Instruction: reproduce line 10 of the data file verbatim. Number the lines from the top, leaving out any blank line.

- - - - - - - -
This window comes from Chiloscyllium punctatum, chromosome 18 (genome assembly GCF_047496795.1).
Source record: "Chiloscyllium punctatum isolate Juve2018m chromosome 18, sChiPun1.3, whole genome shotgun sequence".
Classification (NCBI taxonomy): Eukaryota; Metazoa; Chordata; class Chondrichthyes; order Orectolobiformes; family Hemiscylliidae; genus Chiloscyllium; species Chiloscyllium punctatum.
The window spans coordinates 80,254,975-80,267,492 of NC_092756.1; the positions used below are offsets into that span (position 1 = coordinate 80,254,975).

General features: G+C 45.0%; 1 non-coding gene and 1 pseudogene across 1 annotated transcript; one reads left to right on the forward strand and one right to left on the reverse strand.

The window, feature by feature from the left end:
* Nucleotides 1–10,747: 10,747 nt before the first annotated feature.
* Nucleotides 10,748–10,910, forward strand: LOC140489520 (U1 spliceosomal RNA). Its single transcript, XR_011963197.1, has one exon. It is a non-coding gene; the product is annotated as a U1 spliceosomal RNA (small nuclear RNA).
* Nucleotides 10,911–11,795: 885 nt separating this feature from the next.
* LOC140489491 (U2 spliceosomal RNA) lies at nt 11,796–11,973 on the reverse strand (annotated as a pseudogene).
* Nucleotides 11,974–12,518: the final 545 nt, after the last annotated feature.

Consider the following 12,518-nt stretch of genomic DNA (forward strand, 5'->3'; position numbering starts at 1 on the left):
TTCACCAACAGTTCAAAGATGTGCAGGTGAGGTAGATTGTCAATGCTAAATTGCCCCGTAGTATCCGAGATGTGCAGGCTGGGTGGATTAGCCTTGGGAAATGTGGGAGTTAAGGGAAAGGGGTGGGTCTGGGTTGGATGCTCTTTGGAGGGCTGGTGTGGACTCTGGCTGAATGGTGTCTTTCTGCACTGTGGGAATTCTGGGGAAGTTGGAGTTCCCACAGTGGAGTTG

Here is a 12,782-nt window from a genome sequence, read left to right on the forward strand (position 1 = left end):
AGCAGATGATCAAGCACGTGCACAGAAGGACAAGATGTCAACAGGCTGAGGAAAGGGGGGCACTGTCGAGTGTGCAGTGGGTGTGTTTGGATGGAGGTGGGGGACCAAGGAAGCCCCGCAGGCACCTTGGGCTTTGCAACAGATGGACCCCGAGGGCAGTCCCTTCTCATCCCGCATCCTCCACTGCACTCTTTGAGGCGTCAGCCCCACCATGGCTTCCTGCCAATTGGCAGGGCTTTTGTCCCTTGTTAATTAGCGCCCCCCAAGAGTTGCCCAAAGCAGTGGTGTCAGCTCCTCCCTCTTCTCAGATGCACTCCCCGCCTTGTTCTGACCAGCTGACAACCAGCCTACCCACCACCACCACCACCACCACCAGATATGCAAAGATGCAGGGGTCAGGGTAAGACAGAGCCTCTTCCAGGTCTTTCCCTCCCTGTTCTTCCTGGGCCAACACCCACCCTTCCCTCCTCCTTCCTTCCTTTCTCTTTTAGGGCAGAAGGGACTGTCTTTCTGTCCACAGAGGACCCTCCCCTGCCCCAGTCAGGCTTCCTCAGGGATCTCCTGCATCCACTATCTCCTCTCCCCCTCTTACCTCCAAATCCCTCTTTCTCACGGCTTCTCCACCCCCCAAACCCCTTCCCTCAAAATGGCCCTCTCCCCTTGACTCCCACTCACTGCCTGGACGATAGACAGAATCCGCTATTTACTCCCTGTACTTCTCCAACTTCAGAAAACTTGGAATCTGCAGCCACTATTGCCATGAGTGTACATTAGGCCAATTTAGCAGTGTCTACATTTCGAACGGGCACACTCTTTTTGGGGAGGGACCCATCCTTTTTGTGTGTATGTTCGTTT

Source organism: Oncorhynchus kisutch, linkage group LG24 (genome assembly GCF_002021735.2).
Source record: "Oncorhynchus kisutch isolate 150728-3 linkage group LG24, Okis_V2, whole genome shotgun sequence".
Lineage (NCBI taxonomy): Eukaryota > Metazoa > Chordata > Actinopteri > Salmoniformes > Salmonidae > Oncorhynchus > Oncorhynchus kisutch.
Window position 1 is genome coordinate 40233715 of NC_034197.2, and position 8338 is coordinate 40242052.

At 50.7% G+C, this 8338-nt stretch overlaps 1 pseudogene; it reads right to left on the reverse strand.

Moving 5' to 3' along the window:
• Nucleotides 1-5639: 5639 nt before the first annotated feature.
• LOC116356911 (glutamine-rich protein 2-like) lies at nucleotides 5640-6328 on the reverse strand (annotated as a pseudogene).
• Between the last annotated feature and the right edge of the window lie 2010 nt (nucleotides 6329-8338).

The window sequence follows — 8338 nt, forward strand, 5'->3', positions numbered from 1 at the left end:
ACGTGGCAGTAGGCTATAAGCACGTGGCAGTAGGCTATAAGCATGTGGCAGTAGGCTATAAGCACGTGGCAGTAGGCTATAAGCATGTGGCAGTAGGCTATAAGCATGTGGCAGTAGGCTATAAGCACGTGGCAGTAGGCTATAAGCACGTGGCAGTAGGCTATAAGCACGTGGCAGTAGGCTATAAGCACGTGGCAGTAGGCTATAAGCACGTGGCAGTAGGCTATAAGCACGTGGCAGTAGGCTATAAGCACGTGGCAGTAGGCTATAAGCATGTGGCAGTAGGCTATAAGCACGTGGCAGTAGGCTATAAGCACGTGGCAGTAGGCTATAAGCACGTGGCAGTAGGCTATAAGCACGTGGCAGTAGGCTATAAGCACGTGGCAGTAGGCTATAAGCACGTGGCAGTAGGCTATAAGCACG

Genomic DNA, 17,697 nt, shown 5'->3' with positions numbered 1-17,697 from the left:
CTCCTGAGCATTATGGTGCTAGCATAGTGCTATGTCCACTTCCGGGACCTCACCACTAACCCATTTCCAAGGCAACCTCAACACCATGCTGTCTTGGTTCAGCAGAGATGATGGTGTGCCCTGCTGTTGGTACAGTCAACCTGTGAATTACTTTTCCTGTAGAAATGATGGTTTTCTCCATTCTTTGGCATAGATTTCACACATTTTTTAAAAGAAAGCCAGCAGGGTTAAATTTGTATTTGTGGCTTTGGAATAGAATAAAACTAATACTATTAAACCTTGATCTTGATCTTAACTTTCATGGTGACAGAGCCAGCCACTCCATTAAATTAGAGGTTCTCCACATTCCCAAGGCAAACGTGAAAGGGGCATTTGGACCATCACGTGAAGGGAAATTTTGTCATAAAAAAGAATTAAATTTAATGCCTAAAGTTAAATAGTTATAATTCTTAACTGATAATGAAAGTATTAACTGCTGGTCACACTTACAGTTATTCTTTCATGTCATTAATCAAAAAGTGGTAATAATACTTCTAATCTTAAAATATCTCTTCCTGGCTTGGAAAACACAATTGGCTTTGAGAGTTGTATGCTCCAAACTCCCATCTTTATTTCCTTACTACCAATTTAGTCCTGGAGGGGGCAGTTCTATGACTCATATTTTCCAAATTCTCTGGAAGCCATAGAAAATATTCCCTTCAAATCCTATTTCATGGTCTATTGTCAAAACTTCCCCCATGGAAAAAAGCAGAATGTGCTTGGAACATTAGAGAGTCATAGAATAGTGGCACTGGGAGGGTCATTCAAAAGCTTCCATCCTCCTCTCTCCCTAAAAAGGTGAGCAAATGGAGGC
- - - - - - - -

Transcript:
* LOC140489491 (U2 spliceosomal RNA) lies at nt 11,796–11,973 on the reverse strand (annotated as a pseudogene).